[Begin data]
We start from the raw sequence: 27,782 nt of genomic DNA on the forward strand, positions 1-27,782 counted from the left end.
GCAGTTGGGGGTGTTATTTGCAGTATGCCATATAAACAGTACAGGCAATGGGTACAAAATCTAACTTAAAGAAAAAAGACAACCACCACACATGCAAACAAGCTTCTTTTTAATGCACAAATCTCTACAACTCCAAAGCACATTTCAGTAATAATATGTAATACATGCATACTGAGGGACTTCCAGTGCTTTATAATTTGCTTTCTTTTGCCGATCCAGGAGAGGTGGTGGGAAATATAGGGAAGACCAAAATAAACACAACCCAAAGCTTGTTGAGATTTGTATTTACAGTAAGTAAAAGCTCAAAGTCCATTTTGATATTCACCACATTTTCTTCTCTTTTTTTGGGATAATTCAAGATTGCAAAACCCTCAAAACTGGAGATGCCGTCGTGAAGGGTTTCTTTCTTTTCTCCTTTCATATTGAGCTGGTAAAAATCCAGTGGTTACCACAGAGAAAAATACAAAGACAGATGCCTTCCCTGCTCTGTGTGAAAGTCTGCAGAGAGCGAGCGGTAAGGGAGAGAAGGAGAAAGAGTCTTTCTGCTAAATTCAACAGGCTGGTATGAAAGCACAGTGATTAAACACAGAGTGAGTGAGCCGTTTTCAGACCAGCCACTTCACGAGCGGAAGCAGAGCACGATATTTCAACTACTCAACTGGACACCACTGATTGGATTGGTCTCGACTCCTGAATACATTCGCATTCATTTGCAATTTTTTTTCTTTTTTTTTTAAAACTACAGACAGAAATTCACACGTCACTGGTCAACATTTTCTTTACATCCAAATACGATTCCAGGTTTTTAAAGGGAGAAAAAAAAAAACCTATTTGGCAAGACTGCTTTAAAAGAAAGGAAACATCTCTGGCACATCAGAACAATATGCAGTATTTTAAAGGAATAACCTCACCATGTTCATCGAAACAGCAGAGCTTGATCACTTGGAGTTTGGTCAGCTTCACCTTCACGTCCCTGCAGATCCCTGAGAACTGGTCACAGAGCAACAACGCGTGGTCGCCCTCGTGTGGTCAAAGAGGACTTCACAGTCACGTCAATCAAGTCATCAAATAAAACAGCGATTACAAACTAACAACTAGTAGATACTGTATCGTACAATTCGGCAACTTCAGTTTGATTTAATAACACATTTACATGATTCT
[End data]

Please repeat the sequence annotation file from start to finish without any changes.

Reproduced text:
We start from the raw sequence: 27,782 nt of genomic DNA on the forward strand, positions 1-27,782 counted from the left end.
GCAGTTGGGGGTGTTATTTGCAGTATGCCATATAAACAGTACAGGCAATGGGTACAAAATCTAACTTAAAGAAAAAAGACAACCACCACACATGCAAACAAGCTTCTTTTTAATGCACAAATCTCTACAACTCCAAAGCACATTTCAGTAATAATATGTAATACATGCATACTGAGGGACTTCCAGTGCTTTATAATTTGCTTTCTTTTGCCGATCCAGGAGAGGTGGTGGGAAATATAGGGAAGACCAAAATAAACACAACCCAAAGCTTGTTGAGATTTGTATTTACAGTAAGTAAAAGCTCAAAGTCCATTTTGATATTCACCACATTTTCTTCTCTTTTTTTGGGATAATTCAAGATTGCAAAACCCTCAAAACTGGAGATGCCGTCGTGAAGGGTTTCTTTCTTTTCTCCTTTCATATTGAGCTGGTAAAAATCCAGTGGTTACCACAGAGAAAAATACAAAGACAGATGCCTTCCCTGCTCTGTGTGAAAGTCTGCAGAGAGCGAGCGGTAAGGGAGAGAAGGAGAAAGAGTCTTTCTGCTAAATTCAACAGGCTGGTATGAAAGCACAGTGATTAAACACAGAGTGAGTGAGCCGTTTTCAGACCAGCCACTTCACGAGCGGAAGCAGAGCACGATATTTCAACTACTCAACTGGACACCACTGATTGGATTGGTCTCGACTCCTGAATACATTCGCATTCATTTGCAATTTTTTTTCTTTTTTTTTTAAAACTACAGACAGAAATTCACACGTCACTGGTCAACATTTTCTTTACATCCAAATACGATTCCAGGTTTTTAAAGGGAGAAAAAAAAAAACCTATTTGGCAAGACTGCTTTAAAAGAAAGGAAACATCTCTGGCACATCAGAACAATATGCAGTATTTTAAAGGAATAACCTCACCATGTTCATCGAAACAGCAGAGCTTGATCACTTGGAGTTTGGTCAGCTTCACCTTCACGTCCCTGCAGATCCCTGAGAACTGGTCACAGAGCAACAACGCGTGGTCGCCCTCGTGTGGTCAAAGAGGACTTCACAGTCACGTCAATCAAGTCATCAAATAAAACAGCGATTACAAACTAACAACTAGTAGATACTGTATCGTACAATTCGGCAACTTCAGTTTGATTTAATAACACATTTACATGATTCT